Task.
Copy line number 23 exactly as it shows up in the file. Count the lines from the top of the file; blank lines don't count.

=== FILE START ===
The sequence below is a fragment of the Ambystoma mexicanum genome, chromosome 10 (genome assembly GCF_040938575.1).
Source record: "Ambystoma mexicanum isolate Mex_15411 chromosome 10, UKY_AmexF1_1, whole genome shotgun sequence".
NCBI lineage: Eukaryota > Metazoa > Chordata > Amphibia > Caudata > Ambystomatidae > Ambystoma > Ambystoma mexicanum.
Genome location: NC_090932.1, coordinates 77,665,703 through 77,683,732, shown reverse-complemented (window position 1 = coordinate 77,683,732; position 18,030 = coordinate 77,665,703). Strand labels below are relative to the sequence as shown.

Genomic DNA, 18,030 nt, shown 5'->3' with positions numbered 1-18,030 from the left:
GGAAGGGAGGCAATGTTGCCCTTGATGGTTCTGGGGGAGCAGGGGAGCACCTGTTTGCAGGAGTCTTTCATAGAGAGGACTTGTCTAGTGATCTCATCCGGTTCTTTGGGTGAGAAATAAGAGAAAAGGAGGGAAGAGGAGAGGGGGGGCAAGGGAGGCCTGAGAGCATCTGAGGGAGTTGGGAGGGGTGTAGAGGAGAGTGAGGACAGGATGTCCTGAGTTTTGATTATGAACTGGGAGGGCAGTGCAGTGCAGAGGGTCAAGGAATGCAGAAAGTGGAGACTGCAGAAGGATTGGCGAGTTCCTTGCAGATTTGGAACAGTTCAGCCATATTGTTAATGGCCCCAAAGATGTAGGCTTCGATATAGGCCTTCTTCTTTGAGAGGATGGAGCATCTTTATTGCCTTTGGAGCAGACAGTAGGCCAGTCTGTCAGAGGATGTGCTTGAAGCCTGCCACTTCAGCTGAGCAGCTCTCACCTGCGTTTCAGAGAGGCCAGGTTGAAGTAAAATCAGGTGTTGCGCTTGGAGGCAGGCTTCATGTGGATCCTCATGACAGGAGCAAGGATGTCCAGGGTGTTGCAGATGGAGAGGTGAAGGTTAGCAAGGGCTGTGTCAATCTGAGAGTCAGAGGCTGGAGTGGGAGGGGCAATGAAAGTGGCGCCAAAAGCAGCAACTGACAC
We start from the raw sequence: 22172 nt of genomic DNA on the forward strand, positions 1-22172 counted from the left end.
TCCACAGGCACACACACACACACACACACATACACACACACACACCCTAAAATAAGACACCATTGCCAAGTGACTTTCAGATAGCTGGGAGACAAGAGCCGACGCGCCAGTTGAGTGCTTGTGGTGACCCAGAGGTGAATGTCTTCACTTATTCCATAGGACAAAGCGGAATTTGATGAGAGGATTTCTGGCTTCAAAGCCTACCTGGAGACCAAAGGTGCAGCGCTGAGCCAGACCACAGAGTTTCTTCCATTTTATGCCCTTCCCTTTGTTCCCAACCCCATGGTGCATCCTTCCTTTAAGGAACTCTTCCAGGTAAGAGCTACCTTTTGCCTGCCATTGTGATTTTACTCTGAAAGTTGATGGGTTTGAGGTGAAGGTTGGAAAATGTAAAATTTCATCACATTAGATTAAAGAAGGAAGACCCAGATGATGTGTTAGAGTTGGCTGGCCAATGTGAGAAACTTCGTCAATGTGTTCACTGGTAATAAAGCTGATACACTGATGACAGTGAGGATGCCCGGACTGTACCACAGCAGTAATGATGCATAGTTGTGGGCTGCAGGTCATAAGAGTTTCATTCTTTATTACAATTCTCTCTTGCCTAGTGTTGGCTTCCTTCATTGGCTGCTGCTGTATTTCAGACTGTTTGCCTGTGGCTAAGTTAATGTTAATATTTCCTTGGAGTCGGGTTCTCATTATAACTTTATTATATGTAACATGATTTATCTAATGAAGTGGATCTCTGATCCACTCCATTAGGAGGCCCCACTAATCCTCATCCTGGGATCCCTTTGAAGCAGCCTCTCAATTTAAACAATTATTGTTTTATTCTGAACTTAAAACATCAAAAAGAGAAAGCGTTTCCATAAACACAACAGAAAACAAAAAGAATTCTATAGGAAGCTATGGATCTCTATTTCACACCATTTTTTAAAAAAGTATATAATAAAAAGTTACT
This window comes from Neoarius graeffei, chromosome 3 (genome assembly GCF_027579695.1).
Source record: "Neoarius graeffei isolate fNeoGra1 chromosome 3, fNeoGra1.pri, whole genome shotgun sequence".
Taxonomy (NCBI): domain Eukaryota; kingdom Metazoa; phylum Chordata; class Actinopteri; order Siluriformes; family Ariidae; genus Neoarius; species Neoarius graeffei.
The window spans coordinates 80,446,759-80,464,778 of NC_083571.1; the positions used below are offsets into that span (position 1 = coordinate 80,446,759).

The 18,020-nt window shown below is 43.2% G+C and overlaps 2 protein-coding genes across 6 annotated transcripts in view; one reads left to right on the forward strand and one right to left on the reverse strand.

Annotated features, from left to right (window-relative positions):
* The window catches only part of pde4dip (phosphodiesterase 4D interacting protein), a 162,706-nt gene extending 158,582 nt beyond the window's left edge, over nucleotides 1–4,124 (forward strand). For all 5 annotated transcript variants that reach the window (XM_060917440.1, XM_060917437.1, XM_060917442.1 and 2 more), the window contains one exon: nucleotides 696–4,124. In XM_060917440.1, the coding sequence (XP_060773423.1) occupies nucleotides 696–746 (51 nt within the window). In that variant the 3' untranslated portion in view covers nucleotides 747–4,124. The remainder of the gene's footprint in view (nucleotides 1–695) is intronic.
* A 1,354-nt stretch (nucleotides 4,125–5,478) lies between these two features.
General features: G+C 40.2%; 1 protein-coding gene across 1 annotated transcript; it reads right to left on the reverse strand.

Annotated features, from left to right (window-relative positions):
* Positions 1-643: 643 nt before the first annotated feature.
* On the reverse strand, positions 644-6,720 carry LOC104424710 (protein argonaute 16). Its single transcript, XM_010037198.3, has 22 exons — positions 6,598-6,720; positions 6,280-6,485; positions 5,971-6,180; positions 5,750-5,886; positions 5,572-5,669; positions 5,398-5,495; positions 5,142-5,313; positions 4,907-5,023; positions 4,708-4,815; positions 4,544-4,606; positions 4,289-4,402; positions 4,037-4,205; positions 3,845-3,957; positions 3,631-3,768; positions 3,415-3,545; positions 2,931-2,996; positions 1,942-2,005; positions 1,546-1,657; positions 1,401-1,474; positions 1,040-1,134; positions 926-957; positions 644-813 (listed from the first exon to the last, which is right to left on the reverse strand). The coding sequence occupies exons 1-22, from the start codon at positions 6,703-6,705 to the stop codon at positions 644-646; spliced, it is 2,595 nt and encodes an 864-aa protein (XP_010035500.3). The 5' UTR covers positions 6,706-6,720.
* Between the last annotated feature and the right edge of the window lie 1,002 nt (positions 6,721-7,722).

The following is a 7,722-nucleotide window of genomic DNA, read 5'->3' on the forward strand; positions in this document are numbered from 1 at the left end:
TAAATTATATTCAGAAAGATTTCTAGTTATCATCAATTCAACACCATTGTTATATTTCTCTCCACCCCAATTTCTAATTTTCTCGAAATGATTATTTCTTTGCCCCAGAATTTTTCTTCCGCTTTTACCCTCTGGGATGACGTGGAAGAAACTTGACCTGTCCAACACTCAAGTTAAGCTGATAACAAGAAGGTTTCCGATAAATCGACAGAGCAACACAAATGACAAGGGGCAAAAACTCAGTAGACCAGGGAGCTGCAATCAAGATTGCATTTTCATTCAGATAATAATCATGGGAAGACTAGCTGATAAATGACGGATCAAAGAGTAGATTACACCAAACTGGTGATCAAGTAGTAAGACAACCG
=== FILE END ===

TAAATTATATTCAGAAAGATTTCTAGTTATCATCAATTCAACACCATTGTTATATTTCTCTCCACCCCAATTTCTAATTTTCTCGAAATGATTATTTCTTTGCCCCAGAATTTTTCTTCCGCTTTTACCCTCTGGGATGACGTGGAAGAAACTTGACCTGTCCAACACTCAAGTTAAGCTGATAACAAGAAGGTTTCCGATAAATCGACAGAGCAACACAAATGACAAGGGGCAAAAACTCAGTAGACCAGGGAGCTGCAATCAAGATTGCATTTTCATTCAGATAATAATCATGGGAAGACTAGCTGATAAATGACGGATCAAAGAGTAGATTACACCAAACTGGTGATCAAGTAGTAAGACAACCG